Chinuk Wawa alím ‘to rest’ is Salish
This Chinuk Wawa word alím ‘to rest’ has been a puzzle. Grand Rounde’s dictionary plays with possible French or Lower Chinookan sources for it…
(Photo credit: Cheryl’s Trading Post)
But now that I’m constantly using the dictionary of Quinault Salish in my work, I tripped & fell right into it. The word kinda changed its meaning during the pidginization process:
- Quinault has ʔalím-xʷ ‘to wait’.
- This made me go back and check the other Tsamosan Salish languages. I found the strikingly similar Cowlitz ʔálm̓-aq / ʔáml-aq ‘wait, rest, wait for’.
(The dictionaries don’t segment these forms for you, but they definitely contain the right shape of root plus a suffix. I won’t go into the meanings of the suffixes here.)
And now, siʔám pi bástən :), the kicker…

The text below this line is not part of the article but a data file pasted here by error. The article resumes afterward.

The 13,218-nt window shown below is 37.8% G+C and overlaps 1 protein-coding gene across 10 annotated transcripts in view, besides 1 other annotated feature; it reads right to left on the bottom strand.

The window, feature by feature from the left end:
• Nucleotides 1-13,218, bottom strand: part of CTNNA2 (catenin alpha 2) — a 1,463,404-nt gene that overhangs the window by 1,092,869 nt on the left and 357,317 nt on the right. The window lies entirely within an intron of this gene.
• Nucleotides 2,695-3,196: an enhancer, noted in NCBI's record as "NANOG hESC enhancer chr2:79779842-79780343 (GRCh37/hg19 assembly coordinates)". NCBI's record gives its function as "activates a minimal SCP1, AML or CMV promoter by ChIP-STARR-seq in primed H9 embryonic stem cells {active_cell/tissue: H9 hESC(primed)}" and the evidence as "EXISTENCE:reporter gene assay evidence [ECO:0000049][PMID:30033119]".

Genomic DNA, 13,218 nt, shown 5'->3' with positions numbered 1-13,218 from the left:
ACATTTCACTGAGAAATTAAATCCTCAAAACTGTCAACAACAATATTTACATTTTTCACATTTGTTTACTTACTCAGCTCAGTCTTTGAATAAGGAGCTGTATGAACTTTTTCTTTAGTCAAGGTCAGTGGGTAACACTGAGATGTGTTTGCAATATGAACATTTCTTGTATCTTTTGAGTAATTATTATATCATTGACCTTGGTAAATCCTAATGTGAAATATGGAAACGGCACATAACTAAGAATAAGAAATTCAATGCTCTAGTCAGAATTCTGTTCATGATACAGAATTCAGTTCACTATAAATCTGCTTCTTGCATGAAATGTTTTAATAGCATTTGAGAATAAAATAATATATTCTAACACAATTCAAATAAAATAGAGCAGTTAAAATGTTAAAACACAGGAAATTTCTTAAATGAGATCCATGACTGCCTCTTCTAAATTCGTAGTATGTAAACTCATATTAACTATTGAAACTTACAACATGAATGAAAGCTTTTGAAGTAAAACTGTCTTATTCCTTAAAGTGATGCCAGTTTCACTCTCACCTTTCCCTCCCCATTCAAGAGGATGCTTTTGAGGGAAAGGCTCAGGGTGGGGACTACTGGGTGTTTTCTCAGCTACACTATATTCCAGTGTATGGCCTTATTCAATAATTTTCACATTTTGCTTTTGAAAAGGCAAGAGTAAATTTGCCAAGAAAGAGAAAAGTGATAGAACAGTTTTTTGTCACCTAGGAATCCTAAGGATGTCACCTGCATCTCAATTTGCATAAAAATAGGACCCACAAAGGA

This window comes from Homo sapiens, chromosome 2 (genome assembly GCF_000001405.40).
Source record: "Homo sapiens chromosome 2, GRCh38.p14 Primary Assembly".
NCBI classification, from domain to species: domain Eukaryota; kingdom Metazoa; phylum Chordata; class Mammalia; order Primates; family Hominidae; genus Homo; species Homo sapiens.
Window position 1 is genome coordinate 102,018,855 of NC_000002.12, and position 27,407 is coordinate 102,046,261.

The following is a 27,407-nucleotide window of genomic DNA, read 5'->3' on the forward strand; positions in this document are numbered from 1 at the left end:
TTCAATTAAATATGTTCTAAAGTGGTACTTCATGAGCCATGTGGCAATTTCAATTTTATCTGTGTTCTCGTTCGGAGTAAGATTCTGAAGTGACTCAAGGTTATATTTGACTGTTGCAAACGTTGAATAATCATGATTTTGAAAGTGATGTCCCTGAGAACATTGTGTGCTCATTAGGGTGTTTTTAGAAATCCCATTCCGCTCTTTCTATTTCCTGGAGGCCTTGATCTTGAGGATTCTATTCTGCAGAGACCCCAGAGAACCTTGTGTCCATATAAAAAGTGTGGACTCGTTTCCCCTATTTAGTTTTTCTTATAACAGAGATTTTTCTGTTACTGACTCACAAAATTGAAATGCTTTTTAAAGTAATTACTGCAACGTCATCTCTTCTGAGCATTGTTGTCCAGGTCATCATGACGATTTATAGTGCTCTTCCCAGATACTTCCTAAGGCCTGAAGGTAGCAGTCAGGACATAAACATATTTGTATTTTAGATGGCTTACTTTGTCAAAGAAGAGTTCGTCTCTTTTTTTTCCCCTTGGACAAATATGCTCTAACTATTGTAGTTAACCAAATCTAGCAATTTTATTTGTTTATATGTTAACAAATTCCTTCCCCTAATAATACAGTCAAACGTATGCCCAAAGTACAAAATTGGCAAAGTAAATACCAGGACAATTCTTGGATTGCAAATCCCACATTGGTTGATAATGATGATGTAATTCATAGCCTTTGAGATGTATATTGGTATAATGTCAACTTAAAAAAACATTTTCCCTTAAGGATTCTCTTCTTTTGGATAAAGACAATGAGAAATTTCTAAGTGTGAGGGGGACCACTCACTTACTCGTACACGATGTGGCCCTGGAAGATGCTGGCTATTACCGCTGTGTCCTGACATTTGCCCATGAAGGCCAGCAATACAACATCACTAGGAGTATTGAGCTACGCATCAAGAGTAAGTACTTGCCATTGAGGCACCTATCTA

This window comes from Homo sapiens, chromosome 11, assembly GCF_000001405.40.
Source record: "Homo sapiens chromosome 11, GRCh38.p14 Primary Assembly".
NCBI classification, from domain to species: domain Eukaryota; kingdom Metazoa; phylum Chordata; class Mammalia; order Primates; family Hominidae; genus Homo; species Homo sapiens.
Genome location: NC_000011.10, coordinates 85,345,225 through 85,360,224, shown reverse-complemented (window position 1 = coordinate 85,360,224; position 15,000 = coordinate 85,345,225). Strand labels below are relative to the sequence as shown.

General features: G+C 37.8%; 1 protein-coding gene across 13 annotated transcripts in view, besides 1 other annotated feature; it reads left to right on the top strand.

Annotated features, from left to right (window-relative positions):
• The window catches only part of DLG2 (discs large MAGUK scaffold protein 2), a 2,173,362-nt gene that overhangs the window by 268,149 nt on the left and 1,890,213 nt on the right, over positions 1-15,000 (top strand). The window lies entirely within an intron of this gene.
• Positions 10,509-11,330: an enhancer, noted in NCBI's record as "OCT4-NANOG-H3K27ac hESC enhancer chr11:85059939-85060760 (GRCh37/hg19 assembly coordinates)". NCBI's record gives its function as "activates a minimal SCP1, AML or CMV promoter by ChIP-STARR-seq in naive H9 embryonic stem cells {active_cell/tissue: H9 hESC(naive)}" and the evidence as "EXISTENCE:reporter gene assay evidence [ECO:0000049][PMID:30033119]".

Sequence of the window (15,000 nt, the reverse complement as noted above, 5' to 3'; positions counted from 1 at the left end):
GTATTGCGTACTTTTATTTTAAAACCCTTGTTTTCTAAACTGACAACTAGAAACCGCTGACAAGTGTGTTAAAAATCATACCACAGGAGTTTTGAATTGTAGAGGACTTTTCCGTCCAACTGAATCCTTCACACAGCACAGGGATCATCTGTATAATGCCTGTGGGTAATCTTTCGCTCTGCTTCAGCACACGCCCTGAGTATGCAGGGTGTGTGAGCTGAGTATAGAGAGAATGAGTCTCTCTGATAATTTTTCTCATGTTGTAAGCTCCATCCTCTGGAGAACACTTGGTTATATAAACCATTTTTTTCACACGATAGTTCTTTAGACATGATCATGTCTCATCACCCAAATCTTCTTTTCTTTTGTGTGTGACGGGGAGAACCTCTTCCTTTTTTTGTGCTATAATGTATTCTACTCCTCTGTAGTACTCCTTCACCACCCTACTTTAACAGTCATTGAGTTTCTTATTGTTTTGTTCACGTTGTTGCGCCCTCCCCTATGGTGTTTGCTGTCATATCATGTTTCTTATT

I am betting that the source of this word is in Lower Chehalis, the ɬəw̓ál̓məš language.
We haven’t found a record of it yet, so why do I dare to claim such a thing?
The strong pattern that I tried to describe in this paper appears to be that old Chinuk Wawa words from Salish point way more at ɬəw̓ál̓məš than any other language.
And along with most of the Indigenous-sourced vocabulary at Grand Ronde Reservation, this word quite likely dates to the turn of the century or even before 1900. That community coalesced into a Jargon-speaking entity by that time, as I understand Henry Zenk’s dissertation to claim.
Wel’ alta kʰapit ukuk nayka kəmtəks, pi alta nayka tiki alim. (Well, now that’s all I know, and now I want to rest.)